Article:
The romance of rivers in precious old photographs

The romance of rivers in precious old photographs

Rivers have as much power as the sea to inspire photographers. Here are some pictures on the subject from the late 19th and early 20th centuries. Although very old, they still brim with the charm and mystery of the rivers that captured the photographer’s imagination.

It is by the brink of running water that poetry is revealed to the mind.

— James Stephens, from Irish Fairy Tales, 1920

Susquehanna River near Shickshinny, Pennsylvania, c. 1900
Photographer unidentified
Courtesy of the Library of Congress, USA

Under the Bluffs of the Withlacoochee River, Florida, c. 1885
Photographer unidentified
Courtesy of the Smithsonian American Art Museum

Crusoe’s Island – River Granta, 1887
Photo by Peter Henry Emerson (British, born Cuba, 1856–1936)
Courtesy of The J. Paul Getty Museum, Los Angeles


Something wanders among the mountains,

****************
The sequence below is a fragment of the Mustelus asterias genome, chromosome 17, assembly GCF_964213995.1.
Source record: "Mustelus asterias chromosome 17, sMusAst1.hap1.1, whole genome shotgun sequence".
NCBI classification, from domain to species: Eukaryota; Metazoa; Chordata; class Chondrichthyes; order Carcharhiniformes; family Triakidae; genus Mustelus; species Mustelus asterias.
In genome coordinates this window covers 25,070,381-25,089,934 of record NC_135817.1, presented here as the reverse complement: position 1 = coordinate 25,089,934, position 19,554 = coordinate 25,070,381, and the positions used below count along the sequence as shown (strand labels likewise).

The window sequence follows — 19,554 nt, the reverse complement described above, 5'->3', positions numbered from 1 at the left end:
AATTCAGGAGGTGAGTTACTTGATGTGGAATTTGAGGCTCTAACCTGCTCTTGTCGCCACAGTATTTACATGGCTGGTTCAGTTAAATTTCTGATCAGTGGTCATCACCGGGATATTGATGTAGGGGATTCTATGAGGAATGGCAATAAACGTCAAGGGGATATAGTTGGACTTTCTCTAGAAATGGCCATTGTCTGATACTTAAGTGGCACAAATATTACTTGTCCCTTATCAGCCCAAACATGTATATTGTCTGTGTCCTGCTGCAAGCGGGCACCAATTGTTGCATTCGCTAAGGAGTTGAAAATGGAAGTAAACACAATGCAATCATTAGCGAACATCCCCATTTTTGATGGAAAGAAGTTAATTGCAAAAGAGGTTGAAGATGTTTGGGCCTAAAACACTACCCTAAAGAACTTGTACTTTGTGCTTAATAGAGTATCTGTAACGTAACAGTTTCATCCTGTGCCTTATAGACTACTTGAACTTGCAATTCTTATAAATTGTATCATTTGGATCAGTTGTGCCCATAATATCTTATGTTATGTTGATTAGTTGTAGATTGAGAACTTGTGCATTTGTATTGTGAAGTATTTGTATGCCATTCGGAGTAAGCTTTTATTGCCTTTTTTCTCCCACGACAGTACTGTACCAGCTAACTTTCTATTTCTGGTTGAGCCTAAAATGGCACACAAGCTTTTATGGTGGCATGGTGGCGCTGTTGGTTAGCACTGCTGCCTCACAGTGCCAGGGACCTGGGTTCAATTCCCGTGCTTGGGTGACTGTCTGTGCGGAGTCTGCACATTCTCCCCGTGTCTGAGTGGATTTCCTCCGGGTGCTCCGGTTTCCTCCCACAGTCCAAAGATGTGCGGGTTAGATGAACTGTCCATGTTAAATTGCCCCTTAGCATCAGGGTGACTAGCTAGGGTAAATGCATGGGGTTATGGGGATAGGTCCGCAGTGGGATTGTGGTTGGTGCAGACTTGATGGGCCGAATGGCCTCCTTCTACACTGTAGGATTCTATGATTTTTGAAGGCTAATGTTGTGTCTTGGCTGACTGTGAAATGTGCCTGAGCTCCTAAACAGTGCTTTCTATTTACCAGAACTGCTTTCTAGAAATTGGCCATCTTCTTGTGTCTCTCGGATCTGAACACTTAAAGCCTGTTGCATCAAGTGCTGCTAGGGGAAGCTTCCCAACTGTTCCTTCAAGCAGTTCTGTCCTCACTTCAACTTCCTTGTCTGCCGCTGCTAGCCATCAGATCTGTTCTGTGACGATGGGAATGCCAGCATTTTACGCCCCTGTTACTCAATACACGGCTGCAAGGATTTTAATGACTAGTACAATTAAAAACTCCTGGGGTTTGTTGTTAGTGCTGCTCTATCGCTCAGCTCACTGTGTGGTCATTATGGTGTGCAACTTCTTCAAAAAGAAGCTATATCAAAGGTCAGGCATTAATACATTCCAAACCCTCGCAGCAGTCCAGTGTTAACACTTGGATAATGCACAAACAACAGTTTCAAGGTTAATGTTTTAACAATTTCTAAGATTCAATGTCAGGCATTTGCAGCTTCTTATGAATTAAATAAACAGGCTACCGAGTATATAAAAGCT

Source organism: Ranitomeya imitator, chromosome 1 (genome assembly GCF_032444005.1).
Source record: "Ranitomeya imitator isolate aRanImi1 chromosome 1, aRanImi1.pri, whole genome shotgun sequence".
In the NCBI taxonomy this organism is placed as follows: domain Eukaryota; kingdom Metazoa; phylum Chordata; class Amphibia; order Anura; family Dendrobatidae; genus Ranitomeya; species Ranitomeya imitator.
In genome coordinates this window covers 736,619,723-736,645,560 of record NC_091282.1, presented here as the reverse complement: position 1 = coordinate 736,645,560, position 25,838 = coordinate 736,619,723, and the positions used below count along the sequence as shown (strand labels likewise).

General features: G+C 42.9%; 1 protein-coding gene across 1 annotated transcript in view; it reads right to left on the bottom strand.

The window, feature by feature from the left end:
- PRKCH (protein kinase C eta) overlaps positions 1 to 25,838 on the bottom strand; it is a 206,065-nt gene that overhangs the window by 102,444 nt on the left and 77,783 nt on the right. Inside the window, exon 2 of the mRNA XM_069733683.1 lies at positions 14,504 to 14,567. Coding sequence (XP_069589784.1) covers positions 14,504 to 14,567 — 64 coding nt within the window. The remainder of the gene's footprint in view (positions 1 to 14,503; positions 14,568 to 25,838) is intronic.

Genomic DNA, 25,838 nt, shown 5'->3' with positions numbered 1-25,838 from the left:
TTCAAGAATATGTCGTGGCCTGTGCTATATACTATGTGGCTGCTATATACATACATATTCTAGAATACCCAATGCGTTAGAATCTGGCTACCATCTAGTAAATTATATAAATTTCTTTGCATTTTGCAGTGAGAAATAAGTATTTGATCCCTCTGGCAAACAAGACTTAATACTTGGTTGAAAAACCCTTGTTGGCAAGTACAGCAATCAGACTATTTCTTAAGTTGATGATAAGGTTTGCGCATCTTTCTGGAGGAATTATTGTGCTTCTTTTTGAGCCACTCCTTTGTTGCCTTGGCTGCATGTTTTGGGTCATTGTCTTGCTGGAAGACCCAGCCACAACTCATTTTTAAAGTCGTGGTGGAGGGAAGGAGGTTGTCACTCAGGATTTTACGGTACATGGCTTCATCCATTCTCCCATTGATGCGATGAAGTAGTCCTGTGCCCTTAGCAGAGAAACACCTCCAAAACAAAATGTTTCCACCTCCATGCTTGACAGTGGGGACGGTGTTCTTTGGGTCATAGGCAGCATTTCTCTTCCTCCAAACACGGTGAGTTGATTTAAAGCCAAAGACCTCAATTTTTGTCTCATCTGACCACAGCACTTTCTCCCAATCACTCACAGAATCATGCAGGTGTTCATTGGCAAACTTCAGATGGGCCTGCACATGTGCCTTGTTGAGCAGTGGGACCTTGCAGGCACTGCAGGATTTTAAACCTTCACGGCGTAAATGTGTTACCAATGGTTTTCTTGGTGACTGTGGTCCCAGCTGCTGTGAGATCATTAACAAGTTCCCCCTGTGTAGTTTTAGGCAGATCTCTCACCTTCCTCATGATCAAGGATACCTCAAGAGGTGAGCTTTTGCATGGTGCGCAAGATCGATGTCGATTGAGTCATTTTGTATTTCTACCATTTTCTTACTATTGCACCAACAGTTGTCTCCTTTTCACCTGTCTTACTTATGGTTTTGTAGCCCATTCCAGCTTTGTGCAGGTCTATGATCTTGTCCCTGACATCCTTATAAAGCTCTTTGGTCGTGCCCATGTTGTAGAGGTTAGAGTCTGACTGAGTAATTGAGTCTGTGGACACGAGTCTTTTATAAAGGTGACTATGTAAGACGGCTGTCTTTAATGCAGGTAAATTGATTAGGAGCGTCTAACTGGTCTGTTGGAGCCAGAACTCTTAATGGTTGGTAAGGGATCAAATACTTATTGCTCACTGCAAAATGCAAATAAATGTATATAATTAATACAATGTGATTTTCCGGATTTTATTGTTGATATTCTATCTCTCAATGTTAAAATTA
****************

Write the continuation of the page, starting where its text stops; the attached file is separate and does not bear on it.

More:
Something ripples along forget-me-not fields,
Somethihngs curves its golden sand-bar
Like the hanld of a purple sword.
Do not wonder :
Something is looking for a castle
Made of seaweed, shells and coral,
Where the sea curls
Under the sunrise.

— Hilda Conkling, 1920

Cape Horn on Columbia River, c. 1900
Photo by J.F. Ford (American, active 1900s)
Courtesy of The J. Paul Getty Museum, Los Angeles

Minnesota River, 1908
Photo by J. Frederick Krost (no other information available)
Courtesy of the Library of Congress, USA

Boys with a Boat, Ohio River, near Wheeling, West Virginia, 1880
Photo by Thomas Anshutz (American, 1851?1912)
Courtesy of the Smithsonian American Art Museum